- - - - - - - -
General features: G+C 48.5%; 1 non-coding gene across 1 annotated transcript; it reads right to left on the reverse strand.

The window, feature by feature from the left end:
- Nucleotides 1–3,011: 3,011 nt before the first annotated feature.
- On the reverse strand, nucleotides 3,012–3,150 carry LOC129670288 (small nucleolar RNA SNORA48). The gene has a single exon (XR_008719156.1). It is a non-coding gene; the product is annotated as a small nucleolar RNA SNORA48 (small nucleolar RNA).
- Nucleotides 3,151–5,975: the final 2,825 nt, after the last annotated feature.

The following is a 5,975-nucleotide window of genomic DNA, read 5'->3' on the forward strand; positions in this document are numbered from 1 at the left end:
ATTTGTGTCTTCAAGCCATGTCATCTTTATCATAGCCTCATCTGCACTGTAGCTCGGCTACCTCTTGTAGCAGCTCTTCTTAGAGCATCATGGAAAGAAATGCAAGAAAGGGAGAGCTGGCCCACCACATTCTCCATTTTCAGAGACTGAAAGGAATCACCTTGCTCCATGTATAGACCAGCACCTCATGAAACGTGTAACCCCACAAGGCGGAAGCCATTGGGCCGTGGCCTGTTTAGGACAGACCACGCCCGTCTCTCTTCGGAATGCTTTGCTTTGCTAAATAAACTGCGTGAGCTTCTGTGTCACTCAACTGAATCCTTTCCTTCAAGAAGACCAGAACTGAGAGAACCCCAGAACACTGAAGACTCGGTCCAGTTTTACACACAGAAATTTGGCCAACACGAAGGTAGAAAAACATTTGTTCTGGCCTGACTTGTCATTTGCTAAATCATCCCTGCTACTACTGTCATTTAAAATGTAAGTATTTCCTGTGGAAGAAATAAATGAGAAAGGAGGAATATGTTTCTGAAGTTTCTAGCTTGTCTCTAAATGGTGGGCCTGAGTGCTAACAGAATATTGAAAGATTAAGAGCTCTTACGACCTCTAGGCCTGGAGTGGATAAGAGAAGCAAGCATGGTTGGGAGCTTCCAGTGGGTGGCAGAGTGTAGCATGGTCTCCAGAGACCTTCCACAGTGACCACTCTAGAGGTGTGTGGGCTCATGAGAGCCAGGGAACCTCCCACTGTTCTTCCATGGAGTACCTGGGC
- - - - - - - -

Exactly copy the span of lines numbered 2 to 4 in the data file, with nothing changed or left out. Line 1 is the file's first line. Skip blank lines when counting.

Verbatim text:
The window, feature by feature from the left end:
- Nucleotides 1–3,011: 3,011 nt before the first annotated feature.
- On the reverse strand, nucleotides 3,012–3,150 carry LOC129670288 (small nucleolar RNA SNORA48). The gene has a single exon (XR_008719156.1). It is a non-coding gene; the product is annotated as a small nucleolar RNA SNORA48 (small nucleolar RNA).